Here’s how it all went down:
I had just graduated with a bachelor’s in English from USU and was pregnant with my first baby. I wasn’t going to be “one of those women” who just lets her education go for home and hearth (whatever that means! Thank you liberal/feminist education!) so I joined the ward book club and suggested a truly literary work, Virginia Sorenson’s A Little Lower than the Angels. I had come across it on an online course reading list from BYU. It was a little risky since I hadn’t read it, but, hey, you can trust those BYU professors, right?
Seven or eight of us ladies pooled our money and ordered some copies, everybody chipping in for the shipping and handling. When the paperback copies arrived they were crisp–the pages clapped as I flipped through them the first time–and smelled that papery-inky-gluey-new-book-smell. The cover was an ominous shade of gray with a grainy black and white shot of a woman in a bandanna and it took me a couple minutes to realize she wasn’t one of the characters in the book but the author.
At first sight A Little Lower than the Angels comes across as a standard pioneer novel. Set in the Nauvoo period, it chronicles conversions and baptisms and run-ins with future prophets. What isn’t typical about it is that it is the hallmark novel of the Mormon Lost Generation. (Well, okay, maybe The Giant Joshua is the hallmark novel, but I didn’t like that one.)
I started the book with pencil in hand, ready to mark great lines and follow themes with zeal. I gave that up pretty quickly. You see, the book scared me. The love scenes between Eliza R. Snow (what young, female, Mormon English major doesn’t idolize her?) and Joseph Smith knocked my socks off. Not only did I NOT know they had been married (I idolized her, I didn’t actually study her), but I had a hard time being okay with a plural wife being taken for love and not just commandment. (I now have a more mature view of plural marriage, so please don’t hijack the comments by taking issue with that last statement.)
The other thing that surprised me was that I couldn’t put it down. For as much as it bothered, annoyed, and frightened me, it was a beautiful book. The characters were complicated and asked real questions, questions I had never even thought to think about. The irony was sharp, like lemon juice, and burned a little, but it was brilliant. I found myself mouthing the words as I read because the text demanded attention and care and utterance. I finished the book with a heavy, but invigorated, heart.
The other ladies in my club reacted differently. One woman, a recent convert, asked to borrow my copy and when I mentioned how surprised I had been by its treatment of polygamy she handed it right back. “To be honest,” she said, “Joseph Smith was the hardest part to believe in. And I haven’t come to terms with polygamy. Heavenly Mother I can take, but polygamy, I’m not so sure.” Another woman told me how when she picked up the book she had the distinct impression that she shouldn’t read it. She started anyway. After a couple days and maybe fifty pages, the Spirit came back stronger. She couldn’t deny its direction and she threw the book away. Another lady, Kelly, who later became one of my closest friends, said she enjoyed the book but she couldn’t shake the feeling that one day her kids would come across it on the shelf and it would cause problems for them. She didn’t feel good about keeping it in the house.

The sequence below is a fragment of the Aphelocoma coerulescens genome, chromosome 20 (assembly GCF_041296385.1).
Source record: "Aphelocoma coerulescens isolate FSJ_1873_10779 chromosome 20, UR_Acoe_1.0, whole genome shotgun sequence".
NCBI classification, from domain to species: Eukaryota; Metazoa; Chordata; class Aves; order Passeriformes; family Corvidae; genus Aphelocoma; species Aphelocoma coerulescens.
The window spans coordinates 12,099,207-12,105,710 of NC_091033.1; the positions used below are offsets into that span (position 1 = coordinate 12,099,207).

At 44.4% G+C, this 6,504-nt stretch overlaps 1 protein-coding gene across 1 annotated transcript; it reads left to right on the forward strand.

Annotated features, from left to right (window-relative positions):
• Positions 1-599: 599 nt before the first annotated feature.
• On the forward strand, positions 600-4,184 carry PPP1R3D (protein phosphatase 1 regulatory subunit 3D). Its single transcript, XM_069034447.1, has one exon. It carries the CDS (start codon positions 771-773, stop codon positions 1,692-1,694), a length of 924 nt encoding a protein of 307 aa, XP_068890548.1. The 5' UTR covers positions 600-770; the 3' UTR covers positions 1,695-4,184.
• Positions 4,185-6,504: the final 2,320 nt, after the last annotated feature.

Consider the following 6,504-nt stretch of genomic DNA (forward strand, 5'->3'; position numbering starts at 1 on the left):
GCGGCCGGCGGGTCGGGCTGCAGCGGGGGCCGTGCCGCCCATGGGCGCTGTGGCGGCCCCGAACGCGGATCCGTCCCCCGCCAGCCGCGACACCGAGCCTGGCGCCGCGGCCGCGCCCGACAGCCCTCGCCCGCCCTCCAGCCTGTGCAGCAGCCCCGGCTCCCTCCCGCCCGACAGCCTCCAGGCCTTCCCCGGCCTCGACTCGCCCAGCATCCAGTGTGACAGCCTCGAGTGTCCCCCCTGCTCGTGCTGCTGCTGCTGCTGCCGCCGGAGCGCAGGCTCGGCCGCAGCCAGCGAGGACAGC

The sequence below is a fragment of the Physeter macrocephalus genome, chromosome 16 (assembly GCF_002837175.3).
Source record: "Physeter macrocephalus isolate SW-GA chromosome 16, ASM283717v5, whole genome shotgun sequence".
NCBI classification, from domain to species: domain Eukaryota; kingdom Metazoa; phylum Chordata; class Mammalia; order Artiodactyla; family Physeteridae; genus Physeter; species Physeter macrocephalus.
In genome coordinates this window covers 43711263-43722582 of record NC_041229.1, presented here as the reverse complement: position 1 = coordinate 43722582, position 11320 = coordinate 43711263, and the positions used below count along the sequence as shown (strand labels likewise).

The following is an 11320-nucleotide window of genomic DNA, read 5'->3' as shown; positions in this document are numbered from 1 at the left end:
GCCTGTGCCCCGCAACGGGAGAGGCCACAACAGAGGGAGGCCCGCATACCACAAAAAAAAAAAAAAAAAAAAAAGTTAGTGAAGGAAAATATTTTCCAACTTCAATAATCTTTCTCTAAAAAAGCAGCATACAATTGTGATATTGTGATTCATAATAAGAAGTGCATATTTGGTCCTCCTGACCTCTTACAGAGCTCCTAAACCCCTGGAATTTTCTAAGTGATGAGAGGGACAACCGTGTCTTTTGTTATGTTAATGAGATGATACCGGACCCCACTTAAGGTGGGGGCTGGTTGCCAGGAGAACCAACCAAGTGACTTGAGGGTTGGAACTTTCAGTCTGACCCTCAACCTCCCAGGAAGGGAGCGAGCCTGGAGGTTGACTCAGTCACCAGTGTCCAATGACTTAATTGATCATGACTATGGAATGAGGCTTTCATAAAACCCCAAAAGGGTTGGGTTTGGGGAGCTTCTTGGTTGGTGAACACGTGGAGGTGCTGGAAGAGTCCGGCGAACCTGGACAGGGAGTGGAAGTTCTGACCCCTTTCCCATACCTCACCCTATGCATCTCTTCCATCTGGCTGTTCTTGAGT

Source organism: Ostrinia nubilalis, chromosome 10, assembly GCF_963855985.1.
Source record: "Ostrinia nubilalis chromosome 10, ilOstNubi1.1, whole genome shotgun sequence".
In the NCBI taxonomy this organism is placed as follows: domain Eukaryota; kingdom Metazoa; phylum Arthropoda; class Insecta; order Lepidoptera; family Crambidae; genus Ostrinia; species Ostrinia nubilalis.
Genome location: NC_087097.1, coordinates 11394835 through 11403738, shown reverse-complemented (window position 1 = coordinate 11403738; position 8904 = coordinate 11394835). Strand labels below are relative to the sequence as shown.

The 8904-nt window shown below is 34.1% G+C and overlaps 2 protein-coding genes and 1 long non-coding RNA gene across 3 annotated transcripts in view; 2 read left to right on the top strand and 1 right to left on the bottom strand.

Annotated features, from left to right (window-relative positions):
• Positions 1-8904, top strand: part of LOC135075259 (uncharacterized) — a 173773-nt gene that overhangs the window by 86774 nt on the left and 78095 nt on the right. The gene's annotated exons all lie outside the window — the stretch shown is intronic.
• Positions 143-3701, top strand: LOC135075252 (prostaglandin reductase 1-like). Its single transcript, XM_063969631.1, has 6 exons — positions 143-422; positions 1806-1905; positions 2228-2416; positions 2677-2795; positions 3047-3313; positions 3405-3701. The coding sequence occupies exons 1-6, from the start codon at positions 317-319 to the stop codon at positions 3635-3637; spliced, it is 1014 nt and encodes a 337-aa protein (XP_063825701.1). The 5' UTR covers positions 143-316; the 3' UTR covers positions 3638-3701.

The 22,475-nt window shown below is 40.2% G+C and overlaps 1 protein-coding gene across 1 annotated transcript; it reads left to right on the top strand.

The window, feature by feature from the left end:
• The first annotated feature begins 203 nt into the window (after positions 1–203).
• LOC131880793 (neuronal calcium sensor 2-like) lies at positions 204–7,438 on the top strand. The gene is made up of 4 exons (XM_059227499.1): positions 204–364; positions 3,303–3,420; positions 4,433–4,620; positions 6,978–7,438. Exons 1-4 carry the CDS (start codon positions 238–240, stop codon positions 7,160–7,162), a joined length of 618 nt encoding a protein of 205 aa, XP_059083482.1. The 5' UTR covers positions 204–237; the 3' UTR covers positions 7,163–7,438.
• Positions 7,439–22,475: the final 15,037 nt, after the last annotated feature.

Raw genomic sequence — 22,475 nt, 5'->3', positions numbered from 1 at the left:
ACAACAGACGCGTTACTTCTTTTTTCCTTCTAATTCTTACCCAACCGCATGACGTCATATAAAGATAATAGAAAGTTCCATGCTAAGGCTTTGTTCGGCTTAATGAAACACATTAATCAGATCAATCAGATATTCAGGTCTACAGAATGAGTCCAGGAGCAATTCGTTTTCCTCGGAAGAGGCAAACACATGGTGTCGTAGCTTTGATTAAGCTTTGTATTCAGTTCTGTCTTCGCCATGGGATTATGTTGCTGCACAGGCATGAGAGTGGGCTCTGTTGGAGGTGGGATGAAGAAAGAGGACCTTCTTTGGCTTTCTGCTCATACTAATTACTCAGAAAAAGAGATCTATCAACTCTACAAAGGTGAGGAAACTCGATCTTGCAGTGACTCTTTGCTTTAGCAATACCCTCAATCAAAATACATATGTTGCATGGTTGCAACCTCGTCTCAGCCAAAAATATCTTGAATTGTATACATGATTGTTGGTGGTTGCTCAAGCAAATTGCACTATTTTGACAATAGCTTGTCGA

The kindest remark the book got at our discussion was from, Krista, the lady who ran the club. As I was leaving and apologizing for scaring everyone off she said, “Laura, it was a risky choice, but it never hurts to take a risk. It was probably good for us. “ If my life were a TV show (and I’m sure you all wish it was) Krista’s words would have been emphasized by music and daring camera angles because that’s how the memory feels. Important. Vivid. Current. Krista’s words are ones that have stayed with me through many reading and writing experiences–although I would change them a little. After all, it does sometimes hurt to take a risk, but it is usually worth it.
Looking back, I can’t speak for the other ladies, but A Little Lower than the Angels was good for me. It crosses a lot of lines and makes a lot of choices I wouldn’t make but it was good for me to see those choices in action. As I think over the other ladies’ experiences–which were as genuine as mine–I can’t help but respect them for being honest, with me and with themselves. This book isn’t for everyone, but that doesn’t mean it isn’t a good book.
My friend Kelly later lent me her copy of Sorenson’s memoir Where Nothing is Long Ago and I found it to be just as amazing as A Little Lower than the Angels but nowhere near as difficult. I liked it so much I contemplated stealing the copy I had borrowed. If I could go back to that first book club meeting I would suggest that one instead. You know, sort of work people into Sorenson and her writing. (Somebody please put that book back in print! Even the copies on amazon are selling for $100.)
When I look at my copy of A Little Lower than the Angels, such as it is, squished between a compilation of Dickinson poems and Nelson Mandela’s biography on my overfull bookshelf, it conjures up a host of contradictory feelings. When I pick it up the pages still clap and the smell still lingers because I haven’t ever read it again. While it was good for me, it was a risk that I was only willing to take once.
How about you all, any books like this for you? Have you been blinded by literary ambition and bitten off more than you can chew? How did the experience change you?